About seventy percent of the rubber used in the world today is a synthetically created rubber, as opposed to natural rubber which comes from latex sap from specific trees. The world now produces over 22 billion tons of synthetic rubber each year, which is made on rubber processing equipment from a polymerized petroleum base.
The creation of synthetic rubber was fueled by two major events in human history that required more than natural rubber could provide. The first is the rise of the automobile, which needed stronger, more durable rubber for tires that could resist temperature changes. The second was World War I when armies needed large supplies of rubber for hoses, gaskets, tires, and belts for war machinery as well as equipment like boots and clothing for soldiers. These events fueled research and development of many of the rubbers that we still use today.
What’s the process for making synthetic rubber?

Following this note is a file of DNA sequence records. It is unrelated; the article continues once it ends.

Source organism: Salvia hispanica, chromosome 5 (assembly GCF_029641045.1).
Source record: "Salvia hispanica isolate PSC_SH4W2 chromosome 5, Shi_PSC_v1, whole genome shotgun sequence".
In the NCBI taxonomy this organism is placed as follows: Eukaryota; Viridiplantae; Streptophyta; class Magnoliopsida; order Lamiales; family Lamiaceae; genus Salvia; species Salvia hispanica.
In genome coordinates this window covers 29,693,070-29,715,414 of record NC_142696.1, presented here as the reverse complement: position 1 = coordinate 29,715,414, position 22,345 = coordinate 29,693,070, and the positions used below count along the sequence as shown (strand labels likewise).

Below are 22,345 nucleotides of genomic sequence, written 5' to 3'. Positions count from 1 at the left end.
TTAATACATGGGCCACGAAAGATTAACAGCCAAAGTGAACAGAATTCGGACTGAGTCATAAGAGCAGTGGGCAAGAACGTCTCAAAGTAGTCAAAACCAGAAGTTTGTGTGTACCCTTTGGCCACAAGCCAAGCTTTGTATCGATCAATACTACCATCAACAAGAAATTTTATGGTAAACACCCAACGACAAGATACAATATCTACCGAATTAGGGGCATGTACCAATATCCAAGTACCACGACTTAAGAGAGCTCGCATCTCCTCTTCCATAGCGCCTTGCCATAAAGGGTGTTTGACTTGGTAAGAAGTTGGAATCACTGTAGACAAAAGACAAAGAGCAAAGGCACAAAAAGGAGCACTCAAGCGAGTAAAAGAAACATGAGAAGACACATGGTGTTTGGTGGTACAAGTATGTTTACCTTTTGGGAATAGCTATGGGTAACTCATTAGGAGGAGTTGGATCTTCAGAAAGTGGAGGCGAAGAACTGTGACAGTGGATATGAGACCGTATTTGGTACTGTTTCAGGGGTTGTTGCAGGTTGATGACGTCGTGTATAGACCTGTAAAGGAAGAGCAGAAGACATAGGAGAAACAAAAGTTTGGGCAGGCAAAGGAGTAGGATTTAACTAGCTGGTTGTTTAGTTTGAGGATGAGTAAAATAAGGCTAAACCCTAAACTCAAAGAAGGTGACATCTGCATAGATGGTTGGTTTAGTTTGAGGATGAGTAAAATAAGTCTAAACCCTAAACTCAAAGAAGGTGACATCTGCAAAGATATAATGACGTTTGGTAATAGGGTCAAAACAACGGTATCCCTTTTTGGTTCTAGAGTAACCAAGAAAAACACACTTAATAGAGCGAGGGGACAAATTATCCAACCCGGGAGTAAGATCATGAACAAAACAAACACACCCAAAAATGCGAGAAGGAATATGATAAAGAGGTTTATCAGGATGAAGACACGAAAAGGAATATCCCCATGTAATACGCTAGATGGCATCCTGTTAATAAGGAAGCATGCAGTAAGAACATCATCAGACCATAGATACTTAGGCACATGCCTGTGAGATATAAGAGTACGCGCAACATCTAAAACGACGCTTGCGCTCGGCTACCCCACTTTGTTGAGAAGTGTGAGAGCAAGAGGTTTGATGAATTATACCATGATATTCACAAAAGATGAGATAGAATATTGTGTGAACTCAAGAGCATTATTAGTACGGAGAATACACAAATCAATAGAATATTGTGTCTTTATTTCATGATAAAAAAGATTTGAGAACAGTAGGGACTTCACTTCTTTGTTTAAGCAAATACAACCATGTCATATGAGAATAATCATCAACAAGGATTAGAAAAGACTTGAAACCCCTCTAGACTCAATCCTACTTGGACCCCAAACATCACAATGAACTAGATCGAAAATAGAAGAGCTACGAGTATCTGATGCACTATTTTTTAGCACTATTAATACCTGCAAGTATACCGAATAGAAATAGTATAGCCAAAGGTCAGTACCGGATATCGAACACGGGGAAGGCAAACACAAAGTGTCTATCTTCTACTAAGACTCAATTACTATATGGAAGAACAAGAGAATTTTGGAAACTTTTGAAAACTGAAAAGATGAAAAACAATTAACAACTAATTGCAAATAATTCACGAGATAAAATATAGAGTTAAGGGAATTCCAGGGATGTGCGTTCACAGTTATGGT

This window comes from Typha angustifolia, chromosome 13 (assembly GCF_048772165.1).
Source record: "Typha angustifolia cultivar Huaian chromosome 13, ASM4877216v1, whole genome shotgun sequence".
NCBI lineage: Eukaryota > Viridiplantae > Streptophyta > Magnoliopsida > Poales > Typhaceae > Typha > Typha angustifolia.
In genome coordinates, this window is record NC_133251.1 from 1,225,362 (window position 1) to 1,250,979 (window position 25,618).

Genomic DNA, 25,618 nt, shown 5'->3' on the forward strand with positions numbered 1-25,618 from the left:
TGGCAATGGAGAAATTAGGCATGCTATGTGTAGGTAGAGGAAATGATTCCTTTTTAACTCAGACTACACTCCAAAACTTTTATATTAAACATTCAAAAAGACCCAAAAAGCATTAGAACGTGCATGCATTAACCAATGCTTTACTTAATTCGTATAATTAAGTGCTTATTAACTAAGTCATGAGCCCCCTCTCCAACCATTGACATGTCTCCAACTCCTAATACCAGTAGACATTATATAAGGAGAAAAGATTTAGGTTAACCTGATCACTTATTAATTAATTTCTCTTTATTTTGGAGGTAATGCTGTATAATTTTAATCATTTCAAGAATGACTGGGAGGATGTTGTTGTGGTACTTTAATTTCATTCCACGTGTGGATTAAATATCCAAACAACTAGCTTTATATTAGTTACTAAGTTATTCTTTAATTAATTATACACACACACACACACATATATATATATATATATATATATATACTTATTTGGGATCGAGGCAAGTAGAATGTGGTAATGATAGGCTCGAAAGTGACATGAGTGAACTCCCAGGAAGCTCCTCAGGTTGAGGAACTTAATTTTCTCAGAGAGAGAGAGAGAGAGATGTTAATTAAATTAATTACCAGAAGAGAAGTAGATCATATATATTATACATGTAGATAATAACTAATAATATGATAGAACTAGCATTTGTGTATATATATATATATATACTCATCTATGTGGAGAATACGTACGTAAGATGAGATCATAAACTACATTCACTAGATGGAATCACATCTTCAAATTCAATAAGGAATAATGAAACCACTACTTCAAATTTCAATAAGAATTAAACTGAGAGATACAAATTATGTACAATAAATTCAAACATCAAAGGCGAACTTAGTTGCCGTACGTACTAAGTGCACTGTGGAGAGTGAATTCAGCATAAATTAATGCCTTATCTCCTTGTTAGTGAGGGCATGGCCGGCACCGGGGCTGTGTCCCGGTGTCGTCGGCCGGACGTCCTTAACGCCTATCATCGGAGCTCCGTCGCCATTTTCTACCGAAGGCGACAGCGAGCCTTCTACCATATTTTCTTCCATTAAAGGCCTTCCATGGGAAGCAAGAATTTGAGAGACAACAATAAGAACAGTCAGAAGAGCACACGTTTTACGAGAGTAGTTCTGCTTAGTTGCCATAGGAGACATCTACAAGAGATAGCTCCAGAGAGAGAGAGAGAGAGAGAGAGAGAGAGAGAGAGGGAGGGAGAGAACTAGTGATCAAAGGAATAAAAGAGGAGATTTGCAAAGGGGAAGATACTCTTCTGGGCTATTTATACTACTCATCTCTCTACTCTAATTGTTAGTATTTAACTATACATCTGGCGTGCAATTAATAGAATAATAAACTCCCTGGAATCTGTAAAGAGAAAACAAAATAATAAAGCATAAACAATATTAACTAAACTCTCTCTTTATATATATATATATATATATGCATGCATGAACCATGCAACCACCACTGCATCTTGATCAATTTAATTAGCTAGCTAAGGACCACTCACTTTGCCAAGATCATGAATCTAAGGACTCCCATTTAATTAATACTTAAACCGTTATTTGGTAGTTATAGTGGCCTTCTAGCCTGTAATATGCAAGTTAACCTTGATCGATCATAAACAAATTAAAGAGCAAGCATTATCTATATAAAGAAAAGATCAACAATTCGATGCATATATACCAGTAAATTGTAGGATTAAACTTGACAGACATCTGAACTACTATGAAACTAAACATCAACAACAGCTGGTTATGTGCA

First a petroleum liquid called butadiene is mixed with a solvent and boiled to remove any water. Once the butadiene and solvent are purified they are mixed with a specific catalyst depending on the type of rubber desired. This causes a reaction, turning the mix into a kind of synthetic liquid rubber. Another catalyst is added to stop the reaction at the desired time, and additional chemicals are then added to modify the rubber to its specific end use.
This liquid is then sent to a large tank along with a solvent and water, and is brought to a boil. As the solvent boils off, the rubber coagulates into small crumbs within the water. This water and rubber crumb mix is cooled and sent along a dewatering screen to remove the water and leave only the rubber crumb. The remaining crumb is then sent through a vibrating dryer, which is able to thoroughly dry the rubber crumb without the sticky rubber clumping together.
These dry crumbs of rubber are then compressed into large blocks, where they can then be sent off to a manufacturer for them to create into a final product.